Two Russian ships made at least five round trips between North Korea and Russia, beginning mid-August, in what could be arms transfers, the Washington Post reported Monday, citing satellite imagery.
Based on analysis by the Royal United Services Institute (RUSI), a London-based think tank, the ships have been travelling between the northeastern North Korean port of Najin and a port facility in Dunay in Russia's Far East between mid-August and Saturday.
The analysis came after the U.S. government revealed Friday that the North shipped more than 1,000 containers of military equipment and munitions to Russia in recent weeks for use in Ukraine, highlighting burgeoning military cooperation between Pyongyang and Moscow.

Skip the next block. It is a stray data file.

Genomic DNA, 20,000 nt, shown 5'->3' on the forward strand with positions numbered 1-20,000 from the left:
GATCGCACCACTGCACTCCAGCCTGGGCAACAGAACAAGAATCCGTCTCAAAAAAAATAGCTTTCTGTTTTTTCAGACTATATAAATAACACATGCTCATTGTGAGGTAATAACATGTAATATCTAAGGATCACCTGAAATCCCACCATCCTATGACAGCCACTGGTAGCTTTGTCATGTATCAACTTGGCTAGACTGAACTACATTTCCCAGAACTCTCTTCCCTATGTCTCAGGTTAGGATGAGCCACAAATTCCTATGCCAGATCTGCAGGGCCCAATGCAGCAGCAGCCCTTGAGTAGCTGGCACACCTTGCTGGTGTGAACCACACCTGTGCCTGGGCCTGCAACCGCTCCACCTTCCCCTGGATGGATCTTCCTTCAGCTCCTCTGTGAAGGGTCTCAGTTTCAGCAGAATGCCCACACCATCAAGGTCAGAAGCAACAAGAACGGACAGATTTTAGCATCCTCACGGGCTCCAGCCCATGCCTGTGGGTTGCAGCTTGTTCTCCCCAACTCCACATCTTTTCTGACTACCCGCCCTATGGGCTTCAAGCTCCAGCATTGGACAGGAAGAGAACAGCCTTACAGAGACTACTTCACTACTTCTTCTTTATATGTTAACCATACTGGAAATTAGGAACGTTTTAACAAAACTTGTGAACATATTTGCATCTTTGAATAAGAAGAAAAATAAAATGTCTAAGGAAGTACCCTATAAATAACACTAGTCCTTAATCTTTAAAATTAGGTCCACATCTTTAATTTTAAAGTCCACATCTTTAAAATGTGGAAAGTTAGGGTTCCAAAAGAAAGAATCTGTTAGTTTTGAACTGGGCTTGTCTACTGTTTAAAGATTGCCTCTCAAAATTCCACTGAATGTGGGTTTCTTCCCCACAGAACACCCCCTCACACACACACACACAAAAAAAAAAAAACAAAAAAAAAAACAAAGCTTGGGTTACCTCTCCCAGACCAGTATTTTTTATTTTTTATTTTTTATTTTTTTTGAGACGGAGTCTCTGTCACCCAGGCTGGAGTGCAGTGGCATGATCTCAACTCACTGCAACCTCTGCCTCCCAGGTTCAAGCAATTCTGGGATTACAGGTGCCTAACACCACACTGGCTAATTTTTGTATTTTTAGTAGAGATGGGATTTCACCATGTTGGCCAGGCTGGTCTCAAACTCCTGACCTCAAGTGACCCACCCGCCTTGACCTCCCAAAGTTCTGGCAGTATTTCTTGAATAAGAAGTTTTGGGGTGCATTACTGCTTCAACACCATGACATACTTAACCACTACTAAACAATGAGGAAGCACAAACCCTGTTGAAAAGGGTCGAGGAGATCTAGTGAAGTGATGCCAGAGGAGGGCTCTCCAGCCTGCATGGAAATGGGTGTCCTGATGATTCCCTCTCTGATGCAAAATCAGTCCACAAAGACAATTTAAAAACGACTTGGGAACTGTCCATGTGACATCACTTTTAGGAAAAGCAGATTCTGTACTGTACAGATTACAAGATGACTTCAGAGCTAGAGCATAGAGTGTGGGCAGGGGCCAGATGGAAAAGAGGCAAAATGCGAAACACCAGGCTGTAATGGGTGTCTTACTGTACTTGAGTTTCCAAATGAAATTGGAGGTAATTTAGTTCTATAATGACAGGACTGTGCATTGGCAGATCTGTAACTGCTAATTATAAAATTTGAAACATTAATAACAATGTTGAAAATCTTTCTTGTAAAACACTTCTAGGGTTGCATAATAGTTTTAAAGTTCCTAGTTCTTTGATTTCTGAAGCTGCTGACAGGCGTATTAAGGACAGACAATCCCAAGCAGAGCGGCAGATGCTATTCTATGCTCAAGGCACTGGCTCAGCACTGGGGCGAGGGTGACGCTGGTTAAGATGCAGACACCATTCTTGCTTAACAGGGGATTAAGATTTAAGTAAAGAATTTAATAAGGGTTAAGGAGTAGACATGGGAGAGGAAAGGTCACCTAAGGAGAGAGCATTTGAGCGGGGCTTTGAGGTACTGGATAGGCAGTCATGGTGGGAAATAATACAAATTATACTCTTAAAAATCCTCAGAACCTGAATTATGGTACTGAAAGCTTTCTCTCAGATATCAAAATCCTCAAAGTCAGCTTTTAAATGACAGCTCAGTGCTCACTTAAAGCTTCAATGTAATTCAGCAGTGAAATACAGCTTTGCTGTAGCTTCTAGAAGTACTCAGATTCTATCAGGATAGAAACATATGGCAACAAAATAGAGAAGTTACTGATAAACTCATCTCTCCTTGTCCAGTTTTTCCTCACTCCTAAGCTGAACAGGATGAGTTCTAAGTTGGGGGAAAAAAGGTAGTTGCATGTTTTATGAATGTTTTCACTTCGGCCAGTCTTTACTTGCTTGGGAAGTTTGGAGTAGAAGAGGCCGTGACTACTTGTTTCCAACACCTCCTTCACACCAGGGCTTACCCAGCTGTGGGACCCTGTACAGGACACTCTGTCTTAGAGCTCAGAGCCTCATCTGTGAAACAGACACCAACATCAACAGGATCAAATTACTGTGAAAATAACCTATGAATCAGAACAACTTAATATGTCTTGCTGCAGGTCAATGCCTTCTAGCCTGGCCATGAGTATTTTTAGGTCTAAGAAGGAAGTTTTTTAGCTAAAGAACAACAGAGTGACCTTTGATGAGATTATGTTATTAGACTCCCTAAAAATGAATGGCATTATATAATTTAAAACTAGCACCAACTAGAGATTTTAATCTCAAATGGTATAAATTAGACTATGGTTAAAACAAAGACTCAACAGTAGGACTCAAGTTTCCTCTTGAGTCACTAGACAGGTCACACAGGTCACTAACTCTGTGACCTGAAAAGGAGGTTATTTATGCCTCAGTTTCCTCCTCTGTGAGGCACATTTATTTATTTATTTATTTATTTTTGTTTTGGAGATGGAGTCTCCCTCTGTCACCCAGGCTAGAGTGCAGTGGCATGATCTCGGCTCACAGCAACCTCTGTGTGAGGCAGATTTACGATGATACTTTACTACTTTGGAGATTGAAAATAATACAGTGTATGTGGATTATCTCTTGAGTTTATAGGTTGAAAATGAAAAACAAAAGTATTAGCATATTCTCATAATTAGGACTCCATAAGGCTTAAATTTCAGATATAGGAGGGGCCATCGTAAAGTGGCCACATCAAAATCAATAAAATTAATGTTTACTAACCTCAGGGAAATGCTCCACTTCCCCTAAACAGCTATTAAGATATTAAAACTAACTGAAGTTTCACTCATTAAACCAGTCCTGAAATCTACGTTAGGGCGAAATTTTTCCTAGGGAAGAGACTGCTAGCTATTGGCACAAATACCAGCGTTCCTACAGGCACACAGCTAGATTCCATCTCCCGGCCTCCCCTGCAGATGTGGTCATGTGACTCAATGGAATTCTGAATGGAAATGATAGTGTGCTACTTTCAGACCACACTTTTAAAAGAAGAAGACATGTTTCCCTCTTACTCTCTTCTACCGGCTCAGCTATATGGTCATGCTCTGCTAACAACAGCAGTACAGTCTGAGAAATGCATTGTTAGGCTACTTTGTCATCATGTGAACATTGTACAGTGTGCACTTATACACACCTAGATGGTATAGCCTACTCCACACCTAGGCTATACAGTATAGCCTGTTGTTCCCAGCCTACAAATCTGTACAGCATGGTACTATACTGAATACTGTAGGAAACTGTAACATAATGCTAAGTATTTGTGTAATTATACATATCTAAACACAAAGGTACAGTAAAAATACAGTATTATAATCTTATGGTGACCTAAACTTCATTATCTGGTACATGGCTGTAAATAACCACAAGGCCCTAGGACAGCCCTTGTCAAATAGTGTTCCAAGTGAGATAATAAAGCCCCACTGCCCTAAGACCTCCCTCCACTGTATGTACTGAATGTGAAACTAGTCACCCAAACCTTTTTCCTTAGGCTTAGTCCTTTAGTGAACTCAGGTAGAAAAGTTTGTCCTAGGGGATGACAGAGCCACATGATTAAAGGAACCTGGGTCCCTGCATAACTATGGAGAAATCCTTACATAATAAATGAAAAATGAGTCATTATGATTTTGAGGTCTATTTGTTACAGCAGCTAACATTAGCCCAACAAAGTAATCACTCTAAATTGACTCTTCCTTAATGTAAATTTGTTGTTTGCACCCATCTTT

According to the news report, the apparent transfers began in mid-August -- about three weeks after Russian Defense Minister Sergei Shoigu visited Pyongyang and met with North Korean leader Kim Jong-un.
It was also about a month before Kim held talks with Russian President Vladimir Putin at the Vostochny Cosmodrome, a Russian spaceport on Sept. 13.
The White House mentioned only one Russian-flagged vessel, MV Angara, involved in the transfers between Sept. 7 and Oct. 1. But according to the Washington Post, MV Maria was also spotted in the satellite imagery.
Shortly before the operation began, the two vessels turned off their automatic identification systems to hide their movements, the newspaper said, citing data from Marine Traffic, a ship-tracking site.
Seoul and Washington have said that any arms transfers between the North and Russia would be in violation of multiple U.N. Security Council resolutions and a challenge to global peace
Source: Yonhap News Agency&amp;amp;amp;amp;amp;amp;lt;/description&amp;amp;amp;amp;amp;amp;gt;